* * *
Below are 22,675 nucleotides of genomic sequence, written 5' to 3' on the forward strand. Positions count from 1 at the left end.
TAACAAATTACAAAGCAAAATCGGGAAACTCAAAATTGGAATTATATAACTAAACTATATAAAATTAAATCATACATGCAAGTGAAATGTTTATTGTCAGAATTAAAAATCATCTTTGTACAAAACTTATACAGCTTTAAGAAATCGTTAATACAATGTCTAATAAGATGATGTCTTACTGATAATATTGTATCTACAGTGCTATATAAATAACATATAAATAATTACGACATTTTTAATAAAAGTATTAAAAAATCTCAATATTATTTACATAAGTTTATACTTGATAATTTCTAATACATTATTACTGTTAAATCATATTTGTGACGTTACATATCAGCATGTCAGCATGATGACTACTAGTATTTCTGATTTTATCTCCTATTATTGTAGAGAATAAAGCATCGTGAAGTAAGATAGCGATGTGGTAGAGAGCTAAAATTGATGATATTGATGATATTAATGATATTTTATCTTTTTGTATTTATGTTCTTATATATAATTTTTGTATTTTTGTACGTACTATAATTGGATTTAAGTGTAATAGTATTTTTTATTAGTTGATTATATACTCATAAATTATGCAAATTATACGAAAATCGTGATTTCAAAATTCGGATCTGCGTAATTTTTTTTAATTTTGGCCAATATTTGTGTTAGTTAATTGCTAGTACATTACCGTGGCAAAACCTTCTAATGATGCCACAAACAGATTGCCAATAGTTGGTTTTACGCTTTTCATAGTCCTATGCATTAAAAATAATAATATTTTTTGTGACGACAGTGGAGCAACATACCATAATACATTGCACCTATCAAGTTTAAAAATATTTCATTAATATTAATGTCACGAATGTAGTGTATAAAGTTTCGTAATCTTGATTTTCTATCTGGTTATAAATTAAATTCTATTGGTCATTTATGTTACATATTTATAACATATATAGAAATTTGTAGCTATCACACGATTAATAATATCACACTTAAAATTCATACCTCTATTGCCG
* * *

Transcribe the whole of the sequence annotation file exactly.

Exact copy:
Below are 22,675 nucleotides of genomic sequence, written 5' to 3' on the forward strand. Positions count from 1 at the left end.
TAACAAATTACAAAGCAAAATCGGGAAACTCAAAATTGGAATTATATAACTAAACTATATAAAATTAAATCATACATGCAAGTGAAATGTTTATTGTCAGAATTAAAAATCATCTTTGTACAAAACTTATACAGCTTTAAGAAATCGTTAATACAATGTCTAATAAGATGATGTCTTACTGATAATATTGTATCTACAGTGCTATATAAATAACATATAAATAATTACGACATTTTTAATAAAAGTATTAAAAAATCTCAATATTATTTACATAAGTTTATACTTGATAATTTCTAATACATTATTACTGTTAAATCATATTTGTGACGTTACATATCAGCATGTCAGCATGATGACTACTAGTATTTCTGATTTTATCTCCTATTATTGTAGAGAATAAAGCATCGTGAAGTAAGATAGCGATGTGGTAGAGAGCTAAAATTGATGATATTGATGATATTAATGATATTTTATCTTTTTGTATTTATGTTCTTATATATAATTTTTGTATTTTTGTACGTACTATAATTGGATTTAAGTGTAATAGTATTTTTTATTAGTTGATTATATACTCATAAATTATGCAAATTATACGAAAATCGTGATTTCAAAATTCGGATCTGCGTAATTTTTTTTAATTTTGGCCAATATTTGTGTTAGTTAATTGCTAGTACATTACCGTGGCAAAACCTTCTAATGATGCCACAAACAGATTGCCAATAGTTGGTTTTACGCTTTTCATAGTCCTATGCATTAAAAATAATAATATTTTTTGTGACGACAGTGGAGCAACATACCATAATACATTGCACCTATCAAGTTTAAAAATATTTCATTAATATTAATGTCACGAATGTAGTGTATAAAGTTTCGTAATCTTGATTTTCTATCTGGTTATAAATTAAATTCTATTGGTCATTTATGTTACATATTTATAACATATATAGAAATTTGTAGCTATCACACGATTAATAATATCACACTTAAAATTCATACCTCTATTGCCG